Therefore, perhaps our best chance of making contact with an alien species is to announce ourselves to the universe. If we send out messages to promising-seeming parts of space in the hope that someone will be there to receive them, we might just get a response.

But supposing our signals reach alien ears (or freaky antenna things or whatever), what hope do we have of them being understood? Sure, we might make signals which are recognised as deliberate (and not mistaken for more literal ‘messages from the stars’), but how will they get anything across to aliens whose language is entirely unknown to us?

Scientists in the ‘70s were asking themselves these very questions, and the most promising approach they came up with to get around this problem was one which used maths. In fact, it used an ingenious trick dating back all the way to the Ancient Greeks. The fruit of their labour, broadcast in 1974, was called the Arecibo message.

So, what is it? First off, the Arecibo designers gave up on the hope of sending a written message the aliens could read. Better to stick with pictures – you have to assume aliens will be pretty low down on the reading tree. But this still leaves a conundrum.

When you’re sending a message to space, you have to send a binary signal – a series of ‘1’s and ‘0’s (aka bits) which you hope will start to mean something when it’s processed on the other end. This is precisely how sending pictures over the internet or between computers works too – your message is turned into bits, beamed to the other computer, and then turned back.

And herein lies the problem; the aliens receiving the binary signal won’t have any idea what they’re supposed to do with the bits or how to piece the message back together to make a picture again. You’ve posted them a Lego set but no instructions, and even though they’ve got the bricks there’s no way they’ll figure out whether it was supposed to be built into a race car or a yellow castle. After all, they might not even know what those are!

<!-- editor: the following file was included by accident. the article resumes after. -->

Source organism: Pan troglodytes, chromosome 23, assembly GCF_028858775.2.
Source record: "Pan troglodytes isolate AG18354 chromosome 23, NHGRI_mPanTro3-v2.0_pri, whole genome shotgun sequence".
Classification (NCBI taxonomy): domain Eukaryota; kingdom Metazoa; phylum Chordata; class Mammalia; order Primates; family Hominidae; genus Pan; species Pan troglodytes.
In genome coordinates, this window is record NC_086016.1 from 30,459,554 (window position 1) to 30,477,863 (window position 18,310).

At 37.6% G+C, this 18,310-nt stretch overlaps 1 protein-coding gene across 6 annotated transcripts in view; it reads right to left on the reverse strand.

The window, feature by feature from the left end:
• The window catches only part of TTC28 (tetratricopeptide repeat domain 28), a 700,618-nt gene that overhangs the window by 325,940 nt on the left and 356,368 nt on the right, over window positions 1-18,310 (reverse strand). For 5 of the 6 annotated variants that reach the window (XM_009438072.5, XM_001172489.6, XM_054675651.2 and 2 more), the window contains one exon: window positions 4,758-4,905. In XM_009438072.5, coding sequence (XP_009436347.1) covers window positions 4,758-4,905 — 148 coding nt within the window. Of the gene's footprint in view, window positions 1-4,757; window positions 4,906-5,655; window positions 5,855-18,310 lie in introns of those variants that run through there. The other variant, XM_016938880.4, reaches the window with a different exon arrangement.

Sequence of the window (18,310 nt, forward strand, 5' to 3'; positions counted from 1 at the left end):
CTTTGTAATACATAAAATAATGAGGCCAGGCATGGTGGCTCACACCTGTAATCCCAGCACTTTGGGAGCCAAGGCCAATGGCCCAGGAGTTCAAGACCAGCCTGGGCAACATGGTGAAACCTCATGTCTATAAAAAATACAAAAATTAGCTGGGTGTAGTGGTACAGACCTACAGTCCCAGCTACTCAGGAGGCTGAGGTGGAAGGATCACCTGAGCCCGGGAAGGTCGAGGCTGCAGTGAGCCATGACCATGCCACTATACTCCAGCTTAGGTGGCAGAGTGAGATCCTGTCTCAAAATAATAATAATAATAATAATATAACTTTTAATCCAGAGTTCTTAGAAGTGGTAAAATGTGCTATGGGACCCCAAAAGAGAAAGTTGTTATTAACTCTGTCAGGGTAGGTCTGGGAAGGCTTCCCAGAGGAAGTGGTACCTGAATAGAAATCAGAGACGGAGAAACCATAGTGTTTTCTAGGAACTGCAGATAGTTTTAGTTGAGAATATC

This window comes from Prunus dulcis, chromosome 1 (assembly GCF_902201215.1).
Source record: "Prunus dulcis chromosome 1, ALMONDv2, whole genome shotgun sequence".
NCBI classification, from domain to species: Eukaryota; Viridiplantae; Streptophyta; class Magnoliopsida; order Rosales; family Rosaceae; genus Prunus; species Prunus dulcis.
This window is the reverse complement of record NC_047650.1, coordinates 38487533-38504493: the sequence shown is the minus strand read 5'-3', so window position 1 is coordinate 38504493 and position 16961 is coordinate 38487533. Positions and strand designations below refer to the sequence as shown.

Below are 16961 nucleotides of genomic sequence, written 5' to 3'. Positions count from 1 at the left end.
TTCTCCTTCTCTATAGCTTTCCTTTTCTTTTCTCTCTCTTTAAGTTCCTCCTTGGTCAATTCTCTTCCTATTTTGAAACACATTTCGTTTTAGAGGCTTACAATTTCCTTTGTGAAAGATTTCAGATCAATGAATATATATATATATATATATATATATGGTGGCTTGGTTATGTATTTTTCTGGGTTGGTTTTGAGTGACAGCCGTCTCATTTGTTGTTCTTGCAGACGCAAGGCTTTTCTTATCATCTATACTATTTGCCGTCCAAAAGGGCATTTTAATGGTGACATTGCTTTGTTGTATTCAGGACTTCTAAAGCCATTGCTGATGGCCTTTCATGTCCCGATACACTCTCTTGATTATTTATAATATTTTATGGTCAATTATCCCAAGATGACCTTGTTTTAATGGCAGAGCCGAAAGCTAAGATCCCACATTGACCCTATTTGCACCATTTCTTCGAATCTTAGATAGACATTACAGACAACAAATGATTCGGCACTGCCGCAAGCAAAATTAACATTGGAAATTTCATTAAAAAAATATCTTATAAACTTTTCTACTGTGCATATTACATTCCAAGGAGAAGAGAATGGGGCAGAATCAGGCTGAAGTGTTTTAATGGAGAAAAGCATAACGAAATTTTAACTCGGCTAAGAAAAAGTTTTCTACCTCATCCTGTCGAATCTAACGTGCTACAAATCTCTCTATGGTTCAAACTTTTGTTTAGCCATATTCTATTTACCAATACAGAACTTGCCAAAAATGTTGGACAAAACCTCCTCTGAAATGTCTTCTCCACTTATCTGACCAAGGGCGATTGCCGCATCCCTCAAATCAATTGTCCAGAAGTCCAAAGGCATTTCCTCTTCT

The way around this is to make the process for turning the message into a picture as simple as possible, so the aliens will be able to guess it. And the way you turn the bits into a picture really is very simple – just write them out in a 23×73 grid, and colour in any square with a ‘1’ in it. Below is what you get (with added colour-coding – see below for what the different parts mean).

aricebo

White, top: The numbers 1 to 10, written in binary

Purple, top: The atomic numbers for the elements in DNA

Green: The nucleotides of our DNA

Blue/white, mid: A representation of the double helix of DNA. The middle column also says how may nucleotides are in it.

Red: A representation of a human with the world’s pointiest head, with the average height of a man to the left, and the population to the right.

Yellow: A representation of the solar system and the sizes of the planets, with Earth highlighted

Purple, bottom: A curved parabolic mirror like the one used to send the message, with two purple beams of light being reflected onto the mirror’s focus, and the telescope’s diameter shown in blue at the bottom.

Image credit: Arne Nordmann 

But how, you might ask, are the aliens supposed to figure out the 23×73 dimensions of the grid? Here is where Ancient Greek maths comes to save us.

The Arecibo message is 1679 bits long. That sounds random, but it is anything but – 1679 is actually the product of two numbers, 23 and 73. Sound familiar? That’s the dimensions of the picture! It’s precisely the fact that 1679 equals 23 times 73 that lets you write out the 1679 bits in a 23×73 grid.